• A solitary commute — Page 29
    The number of Californians who drive alone to work (66%) dwarfs the number who carpool (13%) or take public transit (7%). Among likely voters, the drive-alone share jumps even higher (72%).
  • Pain at the pump pressuring preferences? — Page 31
    Two-thirds of residents (65%) say gas prices have caused them financial hardship – and 69 percent say they would now seriously consider buying a more fuel-efficient car… even if it cost more.


    This edition of the PPIC Statewide Survey is part of a three-year series that is supported by funding from The William and Flora Hewlett Foundation. The intent of this survey series is to raise public awareness, inform decisionmakers, and stimulate public discussions about Californians’ attitudes toward environment, education, and population issues.

    Findings are based on a telephone survey of 2,500 California adult residents interviewed between June 28 and July 15, 2007. Interviews were conducted in English, Spanish, Chinese (Mandarin or Cantonese), Vietnamese, and Korean. The sampling error for the total sample is +/- 2%. The sampling error for the 1,814 registered voters is +/-2.5%, and for the 1,238 likely voters it is +/- 3%. Findings are also based on a telephone survey of an additional 766 San Joaquin Valley residents interviewed between July 11 and July 18, 2007. These interviews were conducted in English and Spanish. The total sample for the San Joaquin Valley region is 1,001 adult residents. The sampling error is +/-3%. For more information on methodology, see pages 33 and 34.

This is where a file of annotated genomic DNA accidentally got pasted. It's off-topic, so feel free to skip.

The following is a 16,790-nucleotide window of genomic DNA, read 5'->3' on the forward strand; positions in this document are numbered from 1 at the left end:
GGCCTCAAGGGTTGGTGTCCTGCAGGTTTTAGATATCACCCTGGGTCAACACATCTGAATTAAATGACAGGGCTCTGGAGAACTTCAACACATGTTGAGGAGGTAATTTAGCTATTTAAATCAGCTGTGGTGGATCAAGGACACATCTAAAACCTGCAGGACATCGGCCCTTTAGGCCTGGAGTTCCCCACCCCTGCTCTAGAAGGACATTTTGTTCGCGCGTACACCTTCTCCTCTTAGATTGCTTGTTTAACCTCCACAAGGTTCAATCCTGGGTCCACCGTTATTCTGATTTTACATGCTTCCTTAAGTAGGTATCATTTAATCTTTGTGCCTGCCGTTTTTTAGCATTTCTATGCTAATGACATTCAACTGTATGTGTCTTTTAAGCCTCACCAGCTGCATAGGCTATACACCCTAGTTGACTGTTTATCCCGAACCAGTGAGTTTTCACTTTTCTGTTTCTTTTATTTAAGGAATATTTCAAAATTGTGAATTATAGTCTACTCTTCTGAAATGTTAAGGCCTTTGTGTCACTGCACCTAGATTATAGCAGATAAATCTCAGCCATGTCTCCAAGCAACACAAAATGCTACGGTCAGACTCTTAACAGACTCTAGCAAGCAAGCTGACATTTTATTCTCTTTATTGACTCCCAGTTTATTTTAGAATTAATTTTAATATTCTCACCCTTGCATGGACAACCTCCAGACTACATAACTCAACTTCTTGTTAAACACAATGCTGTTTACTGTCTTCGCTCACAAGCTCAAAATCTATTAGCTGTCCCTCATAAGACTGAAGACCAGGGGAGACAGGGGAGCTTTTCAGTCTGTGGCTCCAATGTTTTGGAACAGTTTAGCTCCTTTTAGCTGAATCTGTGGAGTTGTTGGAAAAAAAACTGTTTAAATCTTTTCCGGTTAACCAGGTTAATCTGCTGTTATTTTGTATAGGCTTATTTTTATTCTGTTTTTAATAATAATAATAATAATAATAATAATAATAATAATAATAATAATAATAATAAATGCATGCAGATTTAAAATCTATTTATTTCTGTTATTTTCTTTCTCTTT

Mark Baldassare is president and CEO of PPIC, where he holds The Arjay and Frances Fearing Miller Chair in Public Policy. He is founder of the PPIC Statewide Survey, which he has directed since 1998.

    PPIC is a private, nonprofit organization dedicated to improving public policy through objective, nonpartisan research on the economic, social, and political issues that affect Californians. The institute was established in 1994 with an endowment from William R. Hewlett. PPIC does not take or support positions on any ballot measure or on any local, state, or federal legislation, nor does it endorse, support, or oppose any political parties or candidates for public office.